Posted on 01 Apr 2009
A Louisiana judge has ordered Louisiana Citizens Property Insurance Corp. to pay $92.8 million to 18,573 policyholders in the state whose claims from damage caused by Hurricane Katrina were not adjusted on time.
The state-sponsored insurer of last resort is expected to appeal the judgment by Jefferson Parish Judge Henry Sullivan, according to the Times-Picayune newspaper.
A company official said that if the judgment stands, it would probably not necessitate a special assessment to pay for it, but would probably require increasing the size of the emergency assessment issued after the hurricane to pay off the bond used to pay claims.
If Citizens dos not have the cash available to meet its needs, the report said, it can levy special assessments on all owners of insured property in Louisiana to raise money.
Plaintiffs in the case, Geraldine R. Oubre et al v. Louisiana Citizens, have also filed an appeal of a settlement in another class action suite against Citizens. The attorneys intervened in that case as they felt it improperly infringed on their case in Jefferson Parish, which was certified as a class action suit first, according to the Times-Picayune.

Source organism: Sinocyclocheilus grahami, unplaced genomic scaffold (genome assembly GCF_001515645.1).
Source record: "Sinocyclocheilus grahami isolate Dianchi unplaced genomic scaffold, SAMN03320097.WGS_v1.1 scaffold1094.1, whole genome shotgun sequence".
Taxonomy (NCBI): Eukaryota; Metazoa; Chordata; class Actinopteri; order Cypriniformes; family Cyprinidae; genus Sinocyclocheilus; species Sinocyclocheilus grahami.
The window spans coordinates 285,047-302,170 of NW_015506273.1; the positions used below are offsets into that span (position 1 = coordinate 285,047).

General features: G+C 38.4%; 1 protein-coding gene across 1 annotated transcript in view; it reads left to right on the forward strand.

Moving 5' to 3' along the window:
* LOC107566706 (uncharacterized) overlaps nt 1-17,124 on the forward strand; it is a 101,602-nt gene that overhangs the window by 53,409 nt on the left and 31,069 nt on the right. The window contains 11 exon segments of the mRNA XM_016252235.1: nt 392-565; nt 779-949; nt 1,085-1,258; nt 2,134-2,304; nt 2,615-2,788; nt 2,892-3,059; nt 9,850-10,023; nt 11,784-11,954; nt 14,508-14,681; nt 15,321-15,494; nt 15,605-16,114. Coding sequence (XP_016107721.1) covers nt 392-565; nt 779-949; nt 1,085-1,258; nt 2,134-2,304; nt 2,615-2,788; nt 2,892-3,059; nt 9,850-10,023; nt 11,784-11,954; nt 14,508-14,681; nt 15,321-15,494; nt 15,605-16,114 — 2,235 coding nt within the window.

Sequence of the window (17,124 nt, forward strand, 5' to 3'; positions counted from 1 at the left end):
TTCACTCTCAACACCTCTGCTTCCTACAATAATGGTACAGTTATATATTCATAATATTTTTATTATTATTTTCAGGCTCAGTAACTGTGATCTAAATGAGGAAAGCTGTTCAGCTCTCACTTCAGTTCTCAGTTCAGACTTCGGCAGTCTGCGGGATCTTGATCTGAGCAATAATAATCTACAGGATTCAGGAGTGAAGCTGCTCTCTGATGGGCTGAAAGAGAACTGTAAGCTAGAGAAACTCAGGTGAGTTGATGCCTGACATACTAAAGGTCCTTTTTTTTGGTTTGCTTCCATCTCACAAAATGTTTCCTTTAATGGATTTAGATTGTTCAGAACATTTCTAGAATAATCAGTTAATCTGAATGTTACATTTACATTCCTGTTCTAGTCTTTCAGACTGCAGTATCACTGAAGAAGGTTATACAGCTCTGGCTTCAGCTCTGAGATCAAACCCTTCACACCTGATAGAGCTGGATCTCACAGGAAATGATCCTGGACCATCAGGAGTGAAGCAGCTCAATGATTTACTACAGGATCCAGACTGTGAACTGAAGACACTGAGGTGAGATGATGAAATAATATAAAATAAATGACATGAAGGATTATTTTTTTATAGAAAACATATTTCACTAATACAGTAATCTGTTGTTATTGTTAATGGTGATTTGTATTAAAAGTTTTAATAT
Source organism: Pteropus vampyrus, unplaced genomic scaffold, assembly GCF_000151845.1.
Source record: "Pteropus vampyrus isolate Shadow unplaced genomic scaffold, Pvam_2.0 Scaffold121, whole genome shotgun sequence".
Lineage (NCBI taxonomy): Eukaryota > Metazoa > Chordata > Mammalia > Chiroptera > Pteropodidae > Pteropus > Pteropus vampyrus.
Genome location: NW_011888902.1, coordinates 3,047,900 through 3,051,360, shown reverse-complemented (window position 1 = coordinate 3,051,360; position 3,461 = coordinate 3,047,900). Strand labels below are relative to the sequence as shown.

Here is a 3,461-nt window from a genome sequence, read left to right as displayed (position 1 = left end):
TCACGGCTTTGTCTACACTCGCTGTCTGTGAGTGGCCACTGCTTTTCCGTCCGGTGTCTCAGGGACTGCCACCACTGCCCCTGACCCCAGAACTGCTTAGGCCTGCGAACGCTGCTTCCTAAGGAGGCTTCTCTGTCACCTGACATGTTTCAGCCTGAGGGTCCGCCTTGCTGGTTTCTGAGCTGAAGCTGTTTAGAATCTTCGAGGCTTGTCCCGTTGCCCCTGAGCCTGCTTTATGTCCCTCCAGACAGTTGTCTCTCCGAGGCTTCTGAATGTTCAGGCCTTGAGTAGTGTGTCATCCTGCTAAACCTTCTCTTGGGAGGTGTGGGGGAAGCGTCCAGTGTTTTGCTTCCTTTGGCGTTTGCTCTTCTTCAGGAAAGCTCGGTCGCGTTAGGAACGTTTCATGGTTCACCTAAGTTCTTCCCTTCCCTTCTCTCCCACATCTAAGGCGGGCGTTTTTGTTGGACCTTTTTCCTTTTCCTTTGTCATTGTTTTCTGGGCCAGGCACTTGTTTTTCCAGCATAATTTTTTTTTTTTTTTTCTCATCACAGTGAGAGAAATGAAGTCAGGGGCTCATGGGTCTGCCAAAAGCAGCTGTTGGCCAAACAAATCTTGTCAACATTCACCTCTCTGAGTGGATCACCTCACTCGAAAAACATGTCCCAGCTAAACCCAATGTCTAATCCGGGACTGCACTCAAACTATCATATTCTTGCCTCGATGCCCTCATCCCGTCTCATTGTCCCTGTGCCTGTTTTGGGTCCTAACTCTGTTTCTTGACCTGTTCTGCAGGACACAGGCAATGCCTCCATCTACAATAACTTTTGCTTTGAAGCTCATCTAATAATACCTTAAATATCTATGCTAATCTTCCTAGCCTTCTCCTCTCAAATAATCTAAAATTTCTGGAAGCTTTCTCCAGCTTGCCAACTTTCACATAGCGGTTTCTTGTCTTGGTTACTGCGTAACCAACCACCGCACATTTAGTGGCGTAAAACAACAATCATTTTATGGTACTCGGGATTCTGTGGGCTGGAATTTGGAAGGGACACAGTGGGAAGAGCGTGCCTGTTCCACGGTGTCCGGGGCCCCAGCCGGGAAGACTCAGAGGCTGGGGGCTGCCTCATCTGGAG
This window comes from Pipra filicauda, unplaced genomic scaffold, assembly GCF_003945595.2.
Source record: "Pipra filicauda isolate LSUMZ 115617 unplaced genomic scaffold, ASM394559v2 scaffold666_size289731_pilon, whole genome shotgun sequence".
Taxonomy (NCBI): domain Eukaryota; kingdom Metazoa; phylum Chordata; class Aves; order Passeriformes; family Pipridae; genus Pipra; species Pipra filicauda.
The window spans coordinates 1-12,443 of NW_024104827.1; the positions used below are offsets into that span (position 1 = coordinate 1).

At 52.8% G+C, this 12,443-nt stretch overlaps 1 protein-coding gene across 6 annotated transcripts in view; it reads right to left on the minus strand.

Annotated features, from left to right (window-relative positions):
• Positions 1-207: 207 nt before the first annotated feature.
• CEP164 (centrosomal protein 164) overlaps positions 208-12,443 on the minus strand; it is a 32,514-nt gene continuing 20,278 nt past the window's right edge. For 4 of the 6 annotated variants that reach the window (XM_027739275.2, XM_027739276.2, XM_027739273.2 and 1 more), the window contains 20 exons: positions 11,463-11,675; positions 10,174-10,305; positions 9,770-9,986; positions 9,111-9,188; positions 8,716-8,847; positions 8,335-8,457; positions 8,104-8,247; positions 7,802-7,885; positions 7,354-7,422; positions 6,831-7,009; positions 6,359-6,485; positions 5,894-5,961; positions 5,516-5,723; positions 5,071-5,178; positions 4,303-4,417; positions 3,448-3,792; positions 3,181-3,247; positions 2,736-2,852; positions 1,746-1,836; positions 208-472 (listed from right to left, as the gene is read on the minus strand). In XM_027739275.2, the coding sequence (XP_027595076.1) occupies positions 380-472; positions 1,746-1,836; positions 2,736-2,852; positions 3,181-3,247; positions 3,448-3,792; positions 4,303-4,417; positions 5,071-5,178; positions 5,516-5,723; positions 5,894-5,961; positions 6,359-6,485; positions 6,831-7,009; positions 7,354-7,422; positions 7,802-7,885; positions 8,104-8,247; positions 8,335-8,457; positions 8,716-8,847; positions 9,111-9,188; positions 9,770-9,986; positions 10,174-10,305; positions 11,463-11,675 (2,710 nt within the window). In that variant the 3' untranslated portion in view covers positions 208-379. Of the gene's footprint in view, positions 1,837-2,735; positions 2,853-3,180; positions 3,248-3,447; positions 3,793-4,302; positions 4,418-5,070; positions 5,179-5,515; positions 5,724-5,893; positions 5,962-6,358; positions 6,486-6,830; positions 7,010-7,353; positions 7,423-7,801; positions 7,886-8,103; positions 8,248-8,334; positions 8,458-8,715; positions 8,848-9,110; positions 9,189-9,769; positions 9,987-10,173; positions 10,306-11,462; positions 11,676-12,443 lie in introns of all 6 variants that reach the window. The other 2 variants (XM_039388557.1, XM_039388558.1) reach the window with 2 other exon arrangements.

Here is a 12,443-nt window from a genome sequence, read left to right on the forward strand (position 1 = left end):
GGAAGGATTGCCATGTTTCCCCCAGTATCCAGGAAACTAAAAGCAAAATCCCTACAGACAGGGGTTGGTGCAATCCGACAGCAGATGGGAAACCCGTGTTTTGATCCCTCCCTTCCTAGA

Both suits involve anyone in the state who had trouble getting Citizens to handle their 2005 storm claims in a timely manner.
The appeal means that $13 million to be distributed to around 13,000 plaintiffs will likely not be distributed until the dispute is resolved.
The report said there are still 44,000 people who filed Katrina-related claims with Citizens who did not opt out of the suit and could have valid complaints over late adjustment of claims.f